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R.P. David and Company and anr. Vs. the Secretary, Regional Transport Authority and anr. - Court Judgment

LegalCrystal Citation
SubjectMotor Vehicles
CourtChennai High Court
Decided On
Reported in(1972)2MLJ164
AppellantR.P. David and Company and anr.
RespondentThe Secretary, Regional Transport Authority and anr.
Cases ReferredN.S. Motor Service v. Section T. Authority
Excerpt:
- .....prior to the central act lvi of 1969, under section 43(1) of the motoi vehicles act, the state government, having regard to the advantage offered to the public, trade and industry by the development of motor transport, the desirability of co-ordinating road and rail transport, the desirability of preventing the deterioration of the road system, and the desirability of preventing uneconomic competition among motor vehicles, may, from time to time by a notification in the official gazette, issue directions to the state transport authority regarding the fixing of fares and freights for stage carriages, contract carriages and public carriers. after the passing of the amendment act lvi of 1969, section 43(1)(i) of the motor vehicles act empowers the state government to issue.....
Judgment:
ORDER

T. Ramaprasada Rao, J.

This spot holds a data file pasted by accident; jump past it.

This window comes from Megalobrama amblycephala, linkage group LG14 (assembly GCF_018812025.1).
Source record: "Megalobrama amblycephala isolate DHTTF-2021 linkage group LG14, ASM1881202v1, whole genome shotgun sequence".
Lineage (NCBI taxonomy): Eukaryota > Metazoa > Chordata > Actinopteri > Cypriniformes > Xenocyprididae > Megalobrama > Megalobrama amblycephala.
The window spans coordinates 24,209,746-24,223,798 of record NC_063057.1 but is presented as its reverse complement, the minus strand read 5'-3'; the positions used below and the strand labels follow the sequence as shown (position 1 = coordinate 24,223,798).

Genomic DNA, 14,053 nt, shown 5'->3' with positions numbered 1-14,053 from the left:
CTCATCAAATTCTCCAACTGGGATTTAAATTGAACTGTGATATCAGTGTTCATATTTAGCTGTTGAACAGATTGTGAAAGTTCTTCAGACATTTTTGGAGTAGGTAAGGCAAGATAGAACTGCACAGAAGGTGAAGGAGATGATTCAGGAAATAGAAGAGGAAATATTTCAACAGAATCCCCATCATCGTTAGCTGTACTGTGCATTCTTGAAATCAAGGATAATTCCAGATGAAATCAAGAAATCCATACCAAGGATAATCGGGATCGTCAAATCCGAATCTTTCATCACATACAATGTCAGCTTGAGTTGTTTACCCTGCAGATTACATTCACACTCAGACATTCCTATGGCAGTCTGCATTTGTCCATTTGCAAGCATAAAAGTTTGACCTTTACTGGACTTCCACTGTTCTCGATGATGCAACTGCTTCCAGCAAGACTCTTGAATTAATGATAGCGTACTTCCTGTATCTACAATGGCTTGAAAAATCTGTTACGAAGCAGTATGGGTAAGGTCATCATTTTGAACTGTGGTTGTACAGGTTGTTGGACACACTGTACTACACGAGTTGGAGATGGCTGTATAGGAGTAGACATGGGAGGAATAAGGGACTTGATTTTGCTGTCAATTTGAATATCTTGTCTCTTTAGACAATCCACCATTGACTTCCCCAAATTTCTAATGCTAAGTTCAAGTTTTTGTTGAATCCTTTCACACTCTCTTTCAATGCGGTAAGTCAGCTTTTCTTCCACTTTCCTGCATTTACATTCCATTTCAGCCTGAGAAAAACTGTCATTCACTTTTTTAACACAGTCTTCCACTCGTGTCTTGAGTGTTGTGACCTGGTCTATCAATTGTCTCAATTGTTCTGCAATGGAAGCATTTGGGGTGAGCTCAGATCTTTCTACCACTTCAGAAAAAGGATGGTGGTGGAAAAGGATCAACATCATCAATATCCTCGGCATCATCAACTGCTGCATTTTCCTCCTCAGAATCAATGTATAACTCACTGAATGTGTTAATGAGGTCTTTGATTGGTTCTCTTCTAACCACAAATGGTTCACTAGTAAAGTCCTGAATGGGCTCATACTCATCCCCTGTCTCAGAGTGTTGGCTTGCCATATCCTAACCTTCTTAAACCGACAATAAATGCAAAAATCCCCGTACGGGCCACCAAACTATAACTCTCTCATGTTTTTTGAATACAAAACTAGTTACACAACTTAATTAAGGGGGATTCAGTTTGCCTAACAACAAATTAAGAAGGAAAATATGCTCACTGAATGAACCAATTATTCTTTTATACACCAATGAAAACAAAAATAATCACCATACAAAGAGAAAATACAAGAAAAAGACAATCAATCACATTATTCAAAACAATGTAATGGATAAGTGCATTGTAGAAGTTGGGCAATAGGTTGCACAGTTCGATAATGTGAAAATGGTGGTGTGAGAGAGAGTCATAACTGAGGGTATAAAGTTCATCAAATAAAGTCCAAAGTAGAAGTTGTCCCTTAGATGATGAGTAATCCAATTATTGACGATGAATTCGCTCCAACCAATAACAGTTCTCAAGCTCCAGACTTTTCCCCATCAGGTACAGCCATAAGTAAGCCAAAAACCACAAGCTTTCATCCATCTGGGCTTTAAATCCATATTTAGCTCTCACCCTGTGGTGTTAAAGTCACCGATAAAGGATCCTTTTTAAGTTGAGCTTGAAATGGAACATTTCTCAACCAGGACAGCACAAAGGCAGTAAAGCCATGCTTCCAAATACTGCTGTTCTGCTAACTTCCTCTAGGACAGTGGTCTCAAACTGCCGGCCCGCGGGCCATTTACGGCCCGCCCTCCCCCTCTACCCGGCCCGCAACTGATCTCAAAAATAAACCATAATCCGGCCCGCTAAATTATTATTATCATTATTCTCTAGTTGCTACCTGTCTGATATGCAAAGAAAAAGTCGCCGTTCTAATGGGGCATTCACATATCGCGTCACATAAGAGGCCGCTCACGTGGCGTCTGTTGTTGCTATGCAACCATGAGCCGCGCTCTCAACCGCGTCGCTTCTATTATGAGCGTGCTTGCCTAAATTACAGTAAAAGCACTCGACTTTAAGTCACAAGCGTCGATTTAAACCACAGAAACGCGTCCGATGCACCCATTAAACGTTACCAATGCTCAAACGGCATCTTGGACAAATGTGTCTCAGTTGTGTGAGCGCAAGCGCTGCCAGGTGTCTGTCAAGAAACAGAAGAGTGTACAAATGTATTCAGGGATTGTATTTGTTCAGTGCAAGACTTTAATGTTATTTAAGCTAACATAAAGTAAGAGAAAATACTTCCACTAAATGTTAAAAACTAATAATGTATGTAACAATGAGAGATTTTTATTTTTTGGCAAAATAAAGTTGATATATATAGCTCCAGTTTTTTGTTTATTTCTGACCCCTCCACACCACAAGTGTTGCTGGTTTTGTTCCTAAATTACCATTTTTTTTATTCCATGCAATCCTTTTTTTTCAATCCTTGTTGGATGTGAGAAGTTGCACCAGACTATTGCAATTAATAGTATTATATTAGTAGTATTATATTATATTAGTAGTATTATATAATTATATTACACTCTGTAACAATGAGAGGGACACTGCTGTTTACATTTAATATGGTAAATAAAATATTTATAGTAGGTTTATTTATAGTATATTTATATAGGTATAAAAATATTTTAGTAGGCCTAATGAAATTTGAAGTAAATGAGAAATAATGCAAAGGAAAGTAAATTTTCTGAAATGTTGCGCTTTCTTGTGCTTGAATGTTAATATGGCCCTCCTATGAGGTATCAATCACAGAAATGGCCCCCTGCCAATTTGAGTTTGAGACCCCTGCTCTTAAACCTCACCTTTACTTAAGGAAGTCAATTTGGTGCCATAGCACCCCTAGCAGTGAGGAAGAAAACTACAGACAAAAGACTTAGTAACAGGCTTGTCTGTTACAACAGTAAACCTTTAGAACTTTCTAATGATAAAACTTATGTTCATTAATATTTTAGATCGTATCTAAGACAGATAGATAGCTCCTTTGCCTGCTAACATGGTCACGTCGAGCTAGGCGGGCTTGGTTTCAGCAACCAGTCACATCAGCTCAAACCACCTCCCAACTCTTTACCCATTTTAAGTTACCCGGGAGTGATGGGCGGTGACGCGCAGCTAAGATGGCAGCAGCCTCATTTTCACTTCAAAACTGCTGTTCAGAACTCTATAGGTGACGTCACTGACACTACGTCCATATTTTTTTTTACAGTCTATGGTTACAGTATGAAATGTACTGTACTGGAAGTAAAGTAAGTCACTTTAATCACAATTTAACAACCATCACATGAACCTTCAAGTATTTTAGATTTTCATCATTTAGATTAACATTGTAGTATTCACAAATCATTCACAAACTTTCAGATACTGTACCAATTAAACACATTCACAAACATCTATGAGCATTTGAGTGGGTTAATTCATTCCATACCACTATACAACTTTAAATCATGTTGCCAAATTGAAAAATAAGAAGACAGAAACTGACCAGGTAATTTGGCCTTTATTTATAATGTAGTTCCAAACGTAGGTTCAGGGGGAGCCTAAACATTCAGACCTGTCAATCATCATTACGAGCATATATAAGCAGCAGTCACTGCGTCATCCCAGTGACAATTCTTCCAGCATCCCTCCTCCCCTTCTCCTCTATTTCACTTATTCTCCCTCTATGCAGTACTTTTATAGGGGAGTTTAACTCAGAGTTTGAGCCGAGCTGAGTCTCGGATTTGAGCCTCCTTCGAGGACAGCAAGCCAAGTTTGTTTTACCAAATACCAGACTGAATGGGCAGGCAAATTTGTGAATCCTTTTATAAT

1. W.P. No. 3008 of 1971: The petitioner is a bus operator running stage carriages between Dharmapuri and Salem and in other routes. The petitioner was collecting fares at the rate of 41/2 paise per kilometer. The Secretary, Regional Transport Authority, by a notice dated 9th August, 1971, directed the petitioner to submit a revised fare table, applying the rate in accordance with 'G.O. No. 1674, Home, dated 22nd June, 1971. The petitioner submitted a fare list. The Secretary, Regional Transport Authority, fixed a fare for the route to be collected and directed the petitioner to collect such fare on the pain of disciplinary action being taken, if it is violated. The grievance of the petitioner is that the Secretary, Regional Transport Authority, has only an option either to accept the, fares as disclosed in the list filed by the petitioner or to reject the same and he ha* no other power under the provisions of the Act to deal with the situation. Reliance is placed upon the decision of our Court in N.S. Motor Service v. S.T. Authority : AIR1968Mad236 . The further contention of the petitioner is that the Secretary, Regional Transport Authority, has no jurisdiction to fix the fare and as the fare in the instant case has been so fixed and without jurisdiction, the petitioner seeks to quash the said order of the respondent.